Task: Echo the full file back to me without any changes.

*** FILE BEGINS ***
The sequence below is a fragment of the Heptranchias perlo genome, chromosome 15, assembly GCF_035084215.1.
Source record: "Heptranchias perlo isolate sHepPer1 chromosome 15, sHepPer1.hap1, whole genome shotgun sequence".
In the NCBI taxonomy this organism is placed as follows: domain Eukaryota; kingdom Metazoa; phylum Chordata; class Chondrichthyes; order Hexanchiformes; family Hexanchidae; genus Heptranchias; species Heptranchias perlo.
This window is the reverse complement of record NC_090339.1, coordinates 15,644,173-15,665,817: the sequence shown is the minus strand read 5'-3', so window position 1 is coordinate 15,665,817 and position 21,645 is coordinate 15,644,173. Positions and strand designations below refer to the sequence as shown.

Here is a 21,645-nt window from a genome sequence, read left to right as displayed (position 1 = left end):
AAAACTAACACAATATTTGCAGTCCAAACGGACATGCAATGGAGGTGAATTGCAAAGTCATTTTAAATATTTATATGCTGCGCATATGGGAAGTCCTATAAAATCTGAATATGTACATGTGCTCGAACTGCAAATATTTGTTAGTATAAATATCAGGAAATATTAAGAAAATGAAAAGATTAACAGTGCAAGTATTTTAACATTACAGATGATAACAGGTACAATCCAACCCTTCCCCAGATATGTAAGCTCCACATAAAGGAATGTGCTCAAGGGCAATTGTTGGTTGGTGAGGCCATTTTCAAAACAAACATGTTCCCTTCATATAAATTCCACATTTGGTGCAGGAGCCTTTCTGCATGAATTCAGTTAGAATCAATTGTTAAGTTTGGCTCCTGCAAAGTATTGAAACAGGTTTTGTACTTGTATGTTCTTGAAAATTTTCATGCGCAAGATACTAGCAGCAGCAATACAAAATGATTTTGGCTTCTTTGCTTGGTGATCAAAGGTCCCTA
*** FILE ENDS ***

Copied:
The sequence below is a fragment of the Heptranchias perlo genome, chromosome 15, assembly GCF_035084215.1.
Source record: "Heptranchias perlo isolate sHepPer1 chromosome 15, sHepPer1.hap1, whole genome shotgun sequence".
In the NCBI taxonomy this organism is placed as follows: domain Eukaryota; kingdom Metazoa; phylum Chordata; class Chondrichthyes; order Hexanchiformes; family Hexanchidae; genus Heptranchias; species Heptranchias perlo.
This window is the reverse complement of record NC_090339.1, coordinates 15,644,173-15,665,817: the sequence shown is the minus strand read 5'-3', so window position 1 is coordinate 15,665,817 and position 21,645 is coordinate 15,644,173. Positions and strand designations below refer to the sequence as shown.

Here is a 21,645-nt window from a genome sequence, read left to right as displayed (position 1 = left end):
AAAACTAACACAATATTTGCAGTCCAAACGGACATGCAATGGAGGTGAATTGCAAAGTCATTTTAAATATTTATATGCTGCGCATATGGGAAGTCCTATAAAATCTGAATATGTACATGTGCTCGAACTGCAAATATTTGTTAGTATAAATATCAGGAAATATTAAGAAAATGAAAAGATTAACAGTGCAAGTATTTTAACATTACAGATGATAACAGGTACAATCCAACCCTTCCCCAGATATGTAAGCTCCACATAAAGGAATGTGCTCAAGGGCAATTGTTGGTTGGTGAGGCCATTTTCAAAACAAACATGTTCCCTTCATATAAATTCCACATTTGGTGCAGGAGCCTTTCTGCATGAATTCAGTTAGAATCAATTGTTAAGTTTGGCTCCTGCAAAGTATTGAAACAGGTTTTGTACTTGTATGTTCTTGAAAATTTTCATGCGCAAGATACTAGCAGCAGCAATACAAAATGATTTTGGCTTCTTTGCTTGGTGATCAAAGGTCCCTA